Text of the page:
A fair scoring of the Trump presidency’s first year would have to hand 2017 to Democrats. The opposition party exploited the Trump-led GOP’s mistakes and excesses and translated them into victories both on Capitol Hill and at polling places around the country. But that was then and this is now. Democrats remain married to tactics that have not served them so well in the New Year. Democrats are not winning this moment. They don’t know it yet.
Not even the most optimistic Republican could have anticipated the reaction that markets and large employers have had to the first significant overhaul of the tax code in over 30 years. Since that bill was signed into law on December 19, firm after firm has announced its intention to share the windfall with its employees in the form of raises, bonuses, and 401(k) hikes. Manufacturers ranging from Chrysler to Apple are repatriating capital and factories they had parked overseas. Even the minimum wage is on the rise for several major employers, including Walmart and financial institutions like Wells Fargo, U.S. Bank, and Bank of New York Mellon Corp.
Democrats had argued that the Republican tax code reform plan would benefit only the wealthy and, despite the strong economy and tight labor market, corporations were unlikely to reinvest their new capital. The Democratic message has not adapted along with changing conditions. They feel obliged to undermine the good news surrounding tax code reform, but they’ve gone about it in a spectacularly tone-deaf fashion.
House Minority Leader Nancy Pelosi said the $1,000 bonuses that a variety of firms had provided their employees in the wake of tax code reform amount to “crumbs” and “pathetic” gifts designed to purchase cheap loyalty. Rather than invest in their employees, she added, these firms should “invest in infrastructure.” Pelosi later called these bonuses and wage hikes “cute,” but ultimately insulting to the American worker because they are not commensurate with the advantage corporate tax reform provides employers. “Some of them are getting raises, and the rest are getting crumbs,” Senate Minority Leader Chuck Schumer agreed. When “you spread $1,000 over the course of the year,” former Democratic National Committee Chairwoman Debbie Wasserman Schultz pondered, “I’m not sure that $1,000 (which is taxed, taxable) goes very for almost anyone.”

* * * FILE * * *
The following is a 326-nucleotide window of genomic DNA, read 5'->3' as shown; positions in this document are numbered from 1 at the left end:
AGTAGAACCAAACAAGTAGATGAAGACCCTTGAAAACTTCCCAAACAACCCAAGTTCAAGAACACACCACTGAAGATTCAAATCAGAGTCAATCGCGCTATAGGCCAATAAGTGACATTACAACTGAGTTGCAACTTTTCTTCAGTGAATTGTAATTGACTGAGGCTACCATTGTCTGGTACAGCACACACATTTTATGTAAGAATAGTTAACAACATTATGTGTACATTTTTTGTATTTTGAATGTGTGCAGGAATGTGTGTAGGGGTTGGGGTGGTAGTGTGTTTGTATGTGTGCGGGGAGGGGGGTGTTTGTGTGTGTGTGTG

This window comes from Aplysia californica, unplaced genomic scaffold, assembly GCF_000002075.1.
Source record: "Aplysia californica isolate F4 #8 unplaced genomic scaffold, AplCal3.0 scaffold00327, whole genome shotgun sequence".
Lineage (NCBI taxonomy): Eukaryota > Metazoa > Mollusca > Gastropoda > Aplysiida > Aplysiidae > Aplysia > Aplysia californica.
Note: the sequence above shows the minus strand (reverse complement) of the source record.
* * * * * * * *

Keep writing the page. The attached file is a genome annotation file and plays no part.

If the Democratic Party is trying to convince voters that the GOP is detached from the concerns of average Americans, demonstrating you have no idea how far $1,000 goes is a bad way to go about it. For a family making the median household income (as of September of last year), $1,000 is more than 20 percent of their monthly income.
Democrats might hope to trade on lingering antipathy toward the tax bill they successfully fomented in the run-up to its passage, but the narrative that worked in December is going to start yielding diminishing returns. The headlines speak for themselves; even just the anticipatory effects of this tax bill are not being enjoyed exclusively by the wealthy. The longer Democrats ask voters to believe them over their lying eyes, the more they will find that they are only preaching to the converted.
Similarly, the GOP has boxed the Democratic Party in on the issue of immigration reform.